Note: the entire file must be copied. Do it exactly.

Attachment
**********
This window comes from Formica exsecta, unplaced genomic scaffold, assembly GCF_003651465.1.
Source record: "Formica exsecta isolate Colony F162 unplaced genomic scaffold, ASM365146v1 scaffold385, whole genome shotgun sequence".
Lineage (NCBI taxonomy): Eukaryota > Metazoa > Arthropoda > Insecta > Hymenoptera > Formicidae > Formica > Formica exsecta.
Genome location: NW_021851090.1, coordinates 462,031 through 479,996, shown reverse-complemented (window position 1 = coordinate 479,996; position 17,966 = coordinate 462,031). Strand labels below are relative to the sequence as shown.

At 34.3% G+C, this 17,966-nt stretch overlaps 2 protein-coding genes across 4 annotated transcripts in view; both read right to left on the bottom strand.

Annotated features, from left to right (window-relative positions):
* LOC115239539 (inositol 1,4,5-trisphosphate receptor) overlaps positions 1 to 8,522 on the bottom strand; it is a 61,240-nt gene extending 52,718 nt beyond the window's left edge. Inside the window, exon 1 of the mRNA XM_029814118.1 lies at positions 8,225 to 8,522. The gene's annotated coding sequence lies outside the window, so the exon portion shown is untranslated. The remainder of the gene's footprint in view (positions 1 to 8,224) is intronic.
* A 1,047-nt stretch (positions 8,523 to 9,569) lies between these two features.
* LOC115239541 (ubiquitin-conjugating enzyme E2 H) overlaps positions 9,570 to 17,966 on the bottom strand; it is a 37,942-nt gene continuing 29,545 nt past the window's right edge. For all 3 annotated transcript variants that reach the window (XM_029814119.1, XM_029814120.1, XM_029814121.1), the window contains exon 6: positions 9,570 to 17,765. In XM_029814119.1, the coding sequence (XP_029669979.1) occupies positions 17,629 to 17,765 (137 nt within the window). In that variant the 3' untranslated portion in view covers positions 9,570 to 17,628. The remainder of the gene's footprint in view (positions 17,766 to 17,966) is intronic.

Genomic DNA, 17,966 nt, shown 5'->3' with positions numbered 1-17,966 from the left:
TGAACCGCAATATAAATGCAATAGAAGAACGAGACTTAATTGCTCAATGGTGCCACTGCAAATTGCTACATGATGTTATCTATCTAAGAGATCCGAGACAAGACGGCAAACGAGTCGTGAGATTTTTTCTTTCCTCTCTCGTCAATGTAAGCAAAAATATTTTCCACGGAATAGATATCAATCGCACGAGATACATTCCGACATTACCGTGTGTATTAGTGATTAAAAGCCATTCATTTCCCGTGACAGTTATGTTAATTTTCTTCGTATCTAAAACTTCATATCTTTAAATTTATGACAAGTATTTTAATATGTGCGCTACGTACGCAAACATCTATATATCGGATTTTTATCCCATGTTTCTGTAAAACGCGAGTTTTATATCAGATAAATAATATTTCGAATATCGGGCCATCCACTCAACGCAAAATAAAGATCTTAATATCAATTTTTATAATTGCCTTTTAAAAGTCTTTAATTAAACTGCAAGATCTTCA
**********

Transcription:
This window comes from Formica exsecta, unplaced genomic scaffold, assembly GCF_003651465.1.
Source record: "Formica exsecta isolate Colony F162 unplaced genomic scaffold, ASM365146v1 scaffold385, whole genome shotgun sequence".
Lineage (NCBI taxonomy): Eukaryota > Metazoa > Arthropoda > Insecta > Hymenoptera > Formicidae > Formica > Formica exsecta.
Genome location: NW_021851090.1, coordinates 462,031 through 479,996, shown reverse-complemented (window position 1 = coordinate 479,996; position 17,966 = coordinate 462,031). Strand labels below are relative to the sequence as shown.

At 34.3% G+C, this 17,966-nt stretch overlaps 2 protein-coding genes across 4 annotated transcripts in view; both read right to left on the bottom strand.

Annotated features, from left to right (window-relative positions):
* LOC115239539 (inositol 1,4,5-trisphosphate receptor) overlaps positions 1 to 8,522 on the bottom strand; it is a 61,240-nt gene extending 52,718 nt beyond the window's left edge. Inside the window, exon 1 of the mRNA XM_029814118.1 lies at positions 8,225 to 8,522. The gene's annotated coding sequence lies outside the window, so the exon portion shown is untranslated. The remainder of the gene's footprint in view (positions 1 to 8,224) is intronic.
* A 1,047-nt stretch (positions 8,523 to 9,569) lies between these two features.
* LOC115239541 (ubiquitin-conjugating enzyme E2 H) overlaps positions 9,570 to 17,966 on the bottom strand; it is a 37,942-nt gene continuing 29,545 nt past the window's right edge. For all 3 annotated transcript variants that reach the window (XM_029814119.1, XM_029814120.1, XM_029814121.1), the window contains exon 6: positions 9,570 to 17,765. In XM_029814119.1, the coding sequence (XP_029669979.1) occupies positions 17,629 to 17,765 (137 nt within the window). In that variant the 3' untranslated portion in view covers positions 9,570 to 17,628. The remainder of the gene's footprint in view (positions 17,766 to 17,966) is intronic.

Genomic DNA, 17,966 nt, shown 5'->3' with positions numbered 1-17,966 from the left:
TGAACCGCAATATAAATGCAATAGAAGAACGAGACTTAATTGCTCAATGGTGCCACTGCAAATTGCTACATGATGTTATCTATCTAAGAGATCCGAGACAAGACGGCAAACGAGTCGTGAGATTTTTTCTTTCCTCTCTCGTCAATGTAAGCAAAAATATTTTCCACGGAATAGATATCAATCGCACGAGATACATTCCGACATTACCGTGTGTATTAGTGATTAAAAGCCATTCATTTCCCGTGACAGTTATGTTAATTTTCTTCGTATCTAAAACTTCATATCTTTAAATTTATGACAAGTATTTTAATATGTGCGCTACGTACGCAAACATCTATATATCGGATTTTTATCCCATGTTTCTGTAAAACGCGAGTTTTATATCAGATAAATAATATTTCGAATATCGGGCCATCCACTCAACGCAAAATAAAGATCTTAATATCAATTTTTATAATTGCCTTTTAAAAGTCTTTAATTAAACTGCAAGATCTTCA